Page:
• One other way you can get a feel for values is go to ebay under US stamps and type "grade*."(yes with an asterisk) this will bring up some varied graded items and the prices they're generating. Also look under the "buy it now" or "ebay stores" section and type in "grade* 95*." This will show flat asking prices for several stamps from the same time period of yours(at least usually)in 95 or 95J. I think you will see most are not especially high. Now try "grade* 98*" and see how much higher they go.
  • Here are scans of my Graf Zep plate blocks. I had to cut the tab off the scan of the $2.60, so that the file size would be small enough to fit within the 50kb upload limit. The $2.60 has original gum, NH. Two of the six stamps have a gum crease, which I understand is not unusual for this series. There is almost no gum on the plate flange (or whatever the tab is called). The tab on the $2.60 is similar to the tabs on the other two. It has an "F" and the number and a couple of holes (probably from original staples)

    This is my nicest (most valuable) block.

    By the way, the tape mark on the bottom corner of the $1.30 block is on the guard, not the stamp.

    Edueke, we seem to be the only people reading this thread. Are scans of this type something that people on this forum like to see. If so, I could start another thread and call is Scans of my Graf Zeppelin plate blocks. Then anyone interested could see them. Or is it not worth the trouble?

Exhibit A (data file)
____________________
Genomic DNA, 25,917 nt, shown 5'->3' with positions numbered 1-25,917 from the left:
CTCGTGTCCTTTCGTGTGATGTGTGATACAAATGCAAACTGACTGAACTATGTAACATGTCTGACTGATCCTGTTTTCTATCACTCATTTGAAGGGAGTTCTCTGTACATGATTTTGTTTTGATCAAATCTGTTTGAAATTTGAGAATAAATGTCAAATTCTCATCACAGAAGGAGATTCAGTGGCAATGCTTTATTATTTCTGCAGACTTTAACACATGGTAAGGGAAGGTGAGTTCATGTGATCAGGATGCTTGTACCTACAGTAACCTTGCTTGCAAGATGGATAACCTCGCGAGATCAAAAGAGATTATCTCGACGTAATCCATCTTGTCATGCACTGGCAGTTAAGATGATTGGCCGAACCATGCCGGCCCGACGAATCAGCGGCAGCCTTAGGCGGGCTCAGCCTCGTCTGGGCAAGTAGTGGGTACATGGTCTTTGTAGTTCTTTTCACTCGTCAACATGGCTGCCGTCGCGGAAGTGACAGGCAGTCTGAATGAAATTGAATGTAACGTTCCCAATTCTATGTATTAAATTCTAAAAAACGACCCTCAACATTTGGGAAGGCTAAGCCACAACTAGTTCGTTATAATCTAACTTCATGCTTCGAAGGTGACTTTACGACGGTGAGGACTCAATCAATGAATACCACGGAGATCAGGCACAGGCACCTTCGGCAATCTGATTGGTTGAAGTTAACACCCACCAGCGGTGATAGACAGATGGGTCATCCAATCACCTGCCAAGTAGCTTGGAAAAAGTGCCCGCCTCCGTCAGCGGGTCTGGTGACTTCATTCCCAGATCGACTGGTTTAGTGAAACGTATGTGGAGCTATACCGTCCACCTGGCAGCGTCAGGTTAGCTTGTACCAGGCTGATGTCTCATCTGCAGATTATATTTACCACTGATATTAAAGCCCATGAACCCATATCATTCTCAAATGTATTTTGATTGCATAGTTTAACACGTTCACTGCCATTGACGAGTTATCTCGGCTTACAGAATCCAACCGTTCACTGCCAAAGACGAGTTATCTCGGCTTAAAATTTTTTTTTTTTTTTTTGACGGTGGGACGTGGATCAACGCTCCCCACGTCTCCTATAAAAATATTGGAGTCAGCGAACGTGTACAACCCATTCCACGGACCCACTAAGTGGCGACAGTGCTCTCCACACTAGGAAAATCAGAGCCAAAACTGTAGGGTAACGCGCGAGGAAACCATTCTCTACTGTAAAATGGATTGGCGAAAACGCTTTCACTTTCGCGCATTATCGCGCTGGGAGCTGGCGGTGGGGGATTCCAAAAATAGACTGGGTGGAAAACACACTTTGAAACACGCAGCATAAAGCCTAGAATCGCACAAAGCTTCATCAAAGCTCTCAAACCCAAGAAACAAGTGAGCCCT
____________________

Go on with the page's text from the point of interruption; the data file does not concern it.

• The $2.60 block is very nice. The bottom right stamp is the best on centering, the middle bottom isn't too bad. I think people would be interested in seeing stamps at least I am. By the way if you get a stamp graded with a gum CREASE(a gum BEND usually isn't as bad) and the stamp WOULD grade a 98 the gum crease will knock it down to a grade of 85. A gum bend that is very light and does not show as a dark line in fluid and does not white up in drying may not count against the grade. Gum skips wrinkles creases etc. whether common or not on an issue can still lower the grade.
  • KentuckyJKentuckyJ Posts: 1,871 ✭✭✭
    > Edueke, we seem to be the only people reading this thread


    Nice thread. I'm sure several of us have been reading along with you and edueku image

    It is possible to place your pics directly into the post, saving everyone from having to click a link. As an example:


    Nice block!

  • Thanks, edueku and KentuckyJ.

    As to the gum issue, I do not know if it is a bend or a crease, since I do not really understand the difference. It is a diagonal gum line which is on the back of two stamps. I can not find any evidence that it effects the front of the stamp in any way.

    As far as fluids, etc., I think that I am far too much of a chicken to try such a thing - at least not with this block. That is best left for stamp professionals, not me.